By default, Total War: Three Kingdoms doesn’t look like a gritty, realistic simulation of ancient Chinese warfare. Sure, the political and espionage systems make my head spin, but its heroic generals give it some of the same feel as Total War: Warhammer. Enter Records mode, an alternate, more historically accurate way to play Three Kingdoms. Creative Assembly’s new mode reduces generals back to mere mortals, assigns them bodyguards to keep them safe, and makes battles a slower, more strategic affair. See how it works in the videos below, including a 23 minute battle.
The first week of microtransactions are currently available in Anthem, and if you don’t feel like earning them for free, they’ll set you back $30 USD. They can be earned in-game if you’d rather not pay to acquire them, but here’s what you can get today:
61,000 coin or 850 shards – Epic Guardian Armor Pack for the Ranger
61,000 coin or 850 shards – Epic Dreadnought Armor Pack for the Colossus
18,000 coin or 400 shards – Epic Gum on Shoe Entrance Animation for the Colossus
Apparently the Darkest Dungeon wasn’t the darkest after all, because they’ve gone and found another, darker one up a mountain – yep, Darkest Dungeon 2 is on the way. Red Hook Studios aren’t ready to give any dates, but they did share a few vague thoughts on the sequel with RPS fan-site PC Gamer. A familiar roster of heroes are lined up to go up some mountains, possibly filled with madness, in search of more cursed loot to hoard, and yet another cosmic evil to vanquish. Expect the return of the deliciously over-the-top narrator – hear him boom in the teaser below.
Riot’s story began with Leonard Menchiari who experienced the rioting first-hand in Italy during the NoTav protests, (the NoTav protests opposed the building of a high-speed railway from Turin in Italy, to Lyon in France). Protestors were opposed to the destruction of the landscape, the potential pollution and the overall cost of this project. Leonard spoke with both protestors and police, discovering what drove people to take a stand and how officers empathized (and in some cases agreed), with protestors but had to maintain order and safety. Leonard decided to use his background in filmmaking and love of video games to tell these stories through an interactive experience and Riot: Civil Unrest was born.
We’re all incredibly proud of all the work that has gone into Riot and we’re particularly proud of the jaw-dropping pixel-art. One of the major challenges we faced was to make the crowd look genuine; many games that feature crowds have a lot of identical characters repeated over and over again. We wanted to create a genuine crowd of unique individuals. To achieve this, the team came up with a clever algorithm which chose from the vast range of trousers, tops and accessory options to create a 100% unique crowd of people. Not only do our crowds look genuine but their movement is excellent too. Using clever AI, our developers made it so that instead of moving as blocks they move in a far more fluid way. Individuals use space as real people would, filling gaps as they appear and resisting movement when it is blocked. They can swarm around an objective or flee from danger.
Sound is another area that had an incredible amount of work put into it. Our sound designer, Michele Postpischi, (who lives near the NoTav valley), went to impressive lengths to capture the realism and chaos Riot wanted to convey. Michele would travel to abandoned and disused buildings and record the sounds of things being broken, such as a pane of glass being struck with a piece of 2×4.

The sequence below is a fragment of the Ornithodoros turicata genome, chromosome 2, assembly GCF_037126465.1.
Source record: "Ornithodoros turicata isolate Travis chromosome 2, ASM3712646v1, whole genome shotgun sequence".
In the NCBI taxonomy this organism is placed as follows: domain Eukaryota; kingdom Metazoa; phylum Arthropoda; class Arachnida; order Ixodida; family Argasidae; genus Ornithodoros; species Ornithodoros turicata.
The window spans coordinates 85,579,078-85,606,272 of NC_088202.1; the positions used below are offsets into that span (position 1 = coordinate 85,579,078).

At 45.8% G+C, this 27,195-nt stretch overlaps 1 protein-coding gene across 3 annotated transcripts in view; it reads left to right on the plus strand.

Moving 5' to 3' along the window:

By their very nature, riots are an emotive subject. That is why we try to be extremely careful in our portrayal of these stories. We are aware that people’s opinions will differ, so we decided to take a neutral and non-political stance. Although we set up each of Riot’s scenarios, we always advise the user to research these subjects themselves and encourage them to form their own opinion. Riot has four main campaigns to play through and understand; NoTav (Italy), Indignados (Spain), the Arab Spring (Egypt) and Keratea (Greece). We’ve also included over thirty single scenarios which include the Oakland shooting riots, as well as the Paris and London riots.
I along with my team genuinely hope you enjoy the experience Riot: Civil Unrest has to offer, we’ve worked on this for some time and are absolutely amazed at the level of love shown for this title. If I were to leave you with one tip it would be to consider your strategy wisely. Aggressive tactics may yield results early on but may harm you in the long run; if you’re aggressive, aggression may be expected from you next time, making success more difficult to achieve. Or public opinion could turn on you, giving your opponents a heightened sense of alertness.
Falling asleep at the arcade was never this comfy.
We’re as partial as the next gamer to quality video game merch, however needless or useless it may be. Make a cool, smaller version of some retro hardware and we’ll snap it up, as the growing collection of mini consoles around the Nintendo Life offices attests. We’re also not averse to tiny rubber versions on key chains.
SNK reckons there’s a gap at the other end of the market, though. “Let’s a make a big mini” said somebody in an office somewhere, “and let’s make it a plush.” It seems nobody told this person to stop being silly, so say hello to the snappily-named ‘NEO GEO Mini BIG Plush Doll’.